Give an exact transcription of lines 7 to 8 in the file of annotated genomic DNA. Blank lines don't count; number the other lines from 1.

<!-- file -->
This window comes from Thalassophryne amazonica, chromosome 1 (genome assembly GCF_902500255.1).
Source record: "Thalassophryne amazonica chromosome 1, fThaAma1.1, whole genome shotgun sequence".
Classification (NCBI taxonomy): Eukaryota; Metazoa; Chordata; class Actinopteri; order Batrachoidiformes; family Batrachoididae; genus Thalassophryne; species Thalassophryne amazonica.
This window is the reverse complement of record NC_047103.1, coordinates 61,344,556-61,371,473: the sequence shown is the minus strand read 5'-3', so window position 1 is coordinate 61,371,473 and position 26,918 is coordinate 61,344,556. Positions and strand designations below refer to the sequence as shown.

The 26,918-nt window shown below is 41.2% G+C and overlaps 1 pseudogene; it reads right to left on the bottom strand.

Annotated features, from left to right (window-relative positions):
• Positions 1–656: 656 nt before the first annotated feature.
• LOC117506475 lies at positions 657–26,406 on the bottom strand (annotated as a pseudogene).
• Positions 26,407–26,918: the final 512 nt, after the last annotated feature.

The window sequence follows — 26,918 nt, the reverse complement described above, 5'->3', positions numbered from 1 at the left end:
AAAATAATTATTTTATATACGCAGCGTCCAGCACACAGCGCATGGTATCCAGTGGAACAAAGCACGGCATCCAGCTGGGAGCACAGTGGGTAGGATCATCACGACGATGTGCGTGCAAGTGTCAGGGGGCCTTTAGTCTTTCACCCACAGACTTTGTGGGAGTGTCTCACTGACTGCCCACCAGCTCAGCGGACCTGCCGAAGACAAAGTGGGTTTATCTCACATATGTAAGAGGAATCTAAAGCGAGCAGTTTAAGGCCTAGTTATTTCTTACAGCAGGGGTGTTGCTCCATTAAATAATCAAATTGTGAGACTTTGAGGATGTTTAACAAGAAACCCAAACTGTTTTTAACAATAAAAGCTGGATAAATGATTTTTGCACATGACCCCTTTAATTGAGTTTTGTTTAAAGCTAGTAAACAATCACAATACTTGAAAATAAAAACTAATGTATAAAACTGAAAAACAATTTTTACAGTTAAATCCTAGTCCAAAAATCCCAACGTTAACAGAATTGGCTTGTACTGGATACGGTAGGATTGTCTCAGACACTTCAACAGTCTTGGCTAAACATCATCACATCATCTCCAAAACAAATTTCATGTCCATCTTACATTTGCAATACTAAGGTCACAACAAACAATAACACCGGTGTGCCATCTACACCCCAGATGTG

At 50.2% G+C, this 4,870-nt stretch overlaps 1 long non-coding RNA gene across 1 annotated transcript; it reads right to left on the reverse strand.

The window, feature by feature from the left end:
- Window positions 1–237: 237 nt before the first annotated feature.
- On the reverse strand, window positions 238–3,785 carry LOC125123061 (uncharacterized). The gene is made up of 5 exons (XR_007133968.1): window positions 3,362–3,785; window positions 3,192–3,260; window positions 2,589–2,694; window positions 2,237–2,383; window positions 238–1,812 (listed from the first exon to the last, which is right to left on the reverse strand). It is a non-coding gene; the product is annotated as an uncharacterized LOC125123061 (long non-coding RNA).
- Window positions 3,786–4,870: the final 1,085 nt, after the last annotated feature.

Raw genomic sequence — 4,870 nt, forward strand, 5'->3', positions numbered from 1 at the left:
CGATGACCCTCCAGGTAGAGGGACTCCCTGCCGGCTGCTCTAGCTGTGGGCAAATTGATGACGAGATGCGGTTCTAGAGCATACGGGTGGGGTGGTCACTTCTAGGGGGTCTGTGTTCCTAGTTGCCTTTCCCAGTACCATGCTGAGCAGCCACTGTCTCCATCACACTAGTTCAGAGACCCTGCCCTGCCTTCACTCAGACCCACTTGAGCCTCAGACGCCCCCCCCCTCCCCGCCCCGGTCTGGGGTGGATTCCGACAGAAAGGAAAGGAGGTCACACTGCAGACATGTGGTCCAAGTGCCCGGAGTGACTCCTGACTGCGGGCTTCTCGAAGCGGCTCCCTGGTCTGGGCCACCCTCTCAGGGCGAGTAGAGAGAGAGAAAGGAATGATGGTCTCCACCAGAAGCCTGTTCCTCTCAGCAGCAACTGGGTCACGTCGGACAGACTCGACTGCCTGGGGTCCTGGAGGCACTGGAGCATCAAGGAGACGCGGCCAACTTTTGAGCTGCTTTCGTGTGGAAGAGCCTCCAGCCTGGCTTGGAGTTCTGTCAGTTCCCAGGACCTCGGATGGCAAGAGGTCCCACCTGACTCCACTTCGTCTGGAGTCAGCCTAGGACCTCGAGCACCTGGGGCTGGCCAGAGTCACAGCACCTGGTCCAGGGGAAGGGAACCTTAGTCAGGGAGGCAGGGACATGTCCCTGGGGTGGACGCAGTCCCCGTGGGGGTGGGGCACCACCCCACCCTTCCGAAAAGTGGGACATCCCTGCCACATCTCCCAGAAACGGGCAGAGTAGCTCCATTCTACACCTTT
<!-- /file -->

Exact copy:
• Positions 1–656: 656 nt before the first annotated feature.
• LOC117506475 lies at positions 657–26,406 on the bottom strand (annotated as a pseudogene).